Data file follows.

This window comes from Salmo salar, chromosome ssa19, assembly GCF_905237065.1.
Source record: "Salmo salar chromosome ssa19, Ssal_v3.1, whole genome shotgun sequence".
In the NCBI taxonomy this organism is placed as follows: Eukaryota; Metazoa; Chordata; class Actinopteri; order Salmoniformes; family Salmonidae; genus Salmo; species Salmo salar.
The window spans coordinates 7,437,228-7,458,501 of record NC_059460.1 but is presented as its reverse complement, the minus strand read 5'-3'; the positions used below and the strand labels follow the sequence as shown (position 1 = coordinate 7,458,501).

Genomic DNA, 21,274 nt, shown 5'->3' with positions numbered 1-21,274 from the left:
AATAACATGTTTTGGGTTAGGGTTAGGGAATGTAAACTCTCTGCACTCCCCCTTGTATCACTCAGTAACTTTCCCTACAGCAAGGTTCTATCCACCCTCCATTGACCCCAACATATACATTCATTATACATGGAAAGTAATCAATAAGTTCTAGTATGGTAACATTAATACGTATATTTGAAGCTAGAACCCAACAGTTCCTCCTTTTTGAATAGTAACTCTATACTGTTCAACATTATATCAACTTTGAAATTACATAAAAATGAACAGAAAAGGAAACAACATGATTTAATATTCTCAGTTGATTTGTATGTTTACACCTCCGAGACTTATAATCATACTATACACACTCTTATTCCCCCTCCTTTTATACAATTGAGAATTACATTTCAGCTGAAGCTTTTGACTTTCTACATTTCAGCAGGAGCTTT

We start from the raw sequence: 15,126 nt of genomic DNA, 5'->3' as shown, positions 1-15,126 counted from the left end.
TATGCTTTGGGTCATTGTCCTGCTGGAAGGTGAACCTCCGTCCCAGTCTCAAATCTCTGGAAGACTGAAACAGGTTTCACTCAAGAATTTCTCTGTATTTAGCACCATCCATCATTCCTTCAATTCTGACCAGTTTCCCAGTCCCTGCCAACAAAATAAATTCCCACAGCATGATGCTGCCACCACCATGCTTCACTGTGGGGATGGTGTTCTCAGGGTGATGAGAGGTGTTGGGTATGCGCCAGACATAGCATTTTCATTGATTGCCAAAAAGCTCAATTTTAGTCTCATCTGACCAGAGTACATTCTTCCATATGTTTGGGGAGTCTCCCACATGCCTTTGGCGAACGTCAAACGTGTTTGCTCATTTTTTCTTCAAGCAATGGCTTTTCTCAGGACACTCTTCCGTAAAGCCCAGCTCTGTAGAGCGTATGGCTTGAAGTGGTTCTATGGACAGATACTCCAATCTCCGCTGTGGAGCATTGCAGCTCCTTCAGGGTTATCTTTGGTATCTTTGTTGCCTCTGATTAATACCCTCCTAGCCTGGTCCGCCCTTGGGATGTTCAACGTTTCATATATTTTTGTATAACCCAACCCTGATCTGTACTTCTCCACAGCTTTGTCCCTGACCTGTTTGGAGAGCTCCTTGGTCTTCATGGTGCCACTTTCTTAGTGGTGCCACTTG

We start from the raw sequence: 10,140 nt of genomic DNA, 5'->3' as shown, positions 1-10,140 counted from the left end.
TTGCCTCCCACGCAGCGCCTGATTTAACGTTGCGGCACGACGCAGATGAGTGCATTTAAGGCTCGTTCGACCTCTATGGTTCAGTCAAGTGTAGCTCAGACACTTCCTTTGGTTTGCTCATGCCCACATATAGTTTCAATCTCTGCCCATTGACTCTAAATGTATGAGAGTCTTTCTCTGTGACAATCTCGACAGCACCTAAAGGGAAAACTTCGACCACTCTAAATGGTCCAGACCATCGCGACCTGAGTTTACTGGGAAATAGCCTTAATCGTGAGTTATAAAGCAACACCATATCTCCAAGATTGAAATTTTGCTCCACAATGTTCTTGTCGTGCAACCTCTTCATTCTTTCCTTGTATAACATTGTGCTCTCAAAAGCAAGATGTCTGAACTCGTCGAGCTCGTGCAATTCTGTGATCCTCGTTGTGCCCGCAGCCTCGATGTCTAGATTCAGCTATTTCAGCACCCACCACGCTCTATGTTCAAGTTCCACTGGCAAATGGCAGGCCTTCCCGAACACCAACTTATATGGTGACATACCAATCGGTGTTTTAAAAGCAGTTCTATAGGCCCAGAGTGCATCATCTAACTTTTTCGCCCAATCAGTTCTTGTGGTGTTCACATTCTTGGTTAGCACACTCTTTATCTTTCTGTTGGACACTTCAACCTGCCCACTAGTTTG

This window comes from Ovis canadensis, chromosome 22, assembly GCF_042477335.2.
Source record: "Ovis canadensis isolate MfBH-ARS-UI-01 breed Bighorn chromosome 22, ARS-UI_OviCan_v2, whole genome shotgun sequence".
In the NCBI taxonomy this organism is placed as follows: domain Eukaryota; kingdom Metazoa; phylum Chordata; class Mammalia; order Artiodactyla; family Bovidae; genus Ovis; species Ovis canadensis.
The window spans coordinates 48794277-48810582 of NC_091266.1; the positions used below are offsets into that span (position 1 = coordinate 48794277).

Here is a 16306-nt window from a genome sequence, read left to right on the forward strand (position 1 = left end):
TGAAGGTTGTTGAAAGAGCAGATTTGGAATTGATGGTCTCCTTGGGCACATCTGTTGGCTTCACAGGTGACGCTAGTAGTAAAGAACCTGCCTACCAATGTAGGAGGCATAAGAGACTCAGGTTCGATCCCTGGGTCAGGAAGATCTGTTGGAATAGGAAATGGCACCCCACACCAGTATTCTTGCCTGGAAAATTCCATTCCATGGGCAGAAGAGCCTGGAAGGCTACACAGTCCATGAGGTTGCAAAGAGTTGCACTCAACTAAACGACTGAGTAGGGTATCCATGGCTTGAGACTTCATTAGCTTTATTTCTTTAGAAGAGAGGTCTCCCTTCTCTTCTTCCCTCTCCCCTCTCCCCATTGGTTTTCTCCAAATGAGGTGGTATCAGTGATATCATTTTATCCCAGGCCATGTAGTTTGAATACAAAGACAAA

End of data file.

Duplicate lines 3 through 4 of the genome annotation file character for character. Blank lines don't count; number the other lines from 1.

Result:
In the NCBI taxonomy this organism is placed as follows: Eukaryota; Metazoa; Chordata; class Actinopteri; order Salmoniformes; family Salmonidae; genus Salmo; species Salmo salar.
The window spans coordinates 7,437,228-7,458,501 of record NC_059460.1 but is presented as its reverse complement, the minus strand read 5'-3'; the positions used below and the strand labels follow the sequence as shown (position 1 = coordinate 7,458,501).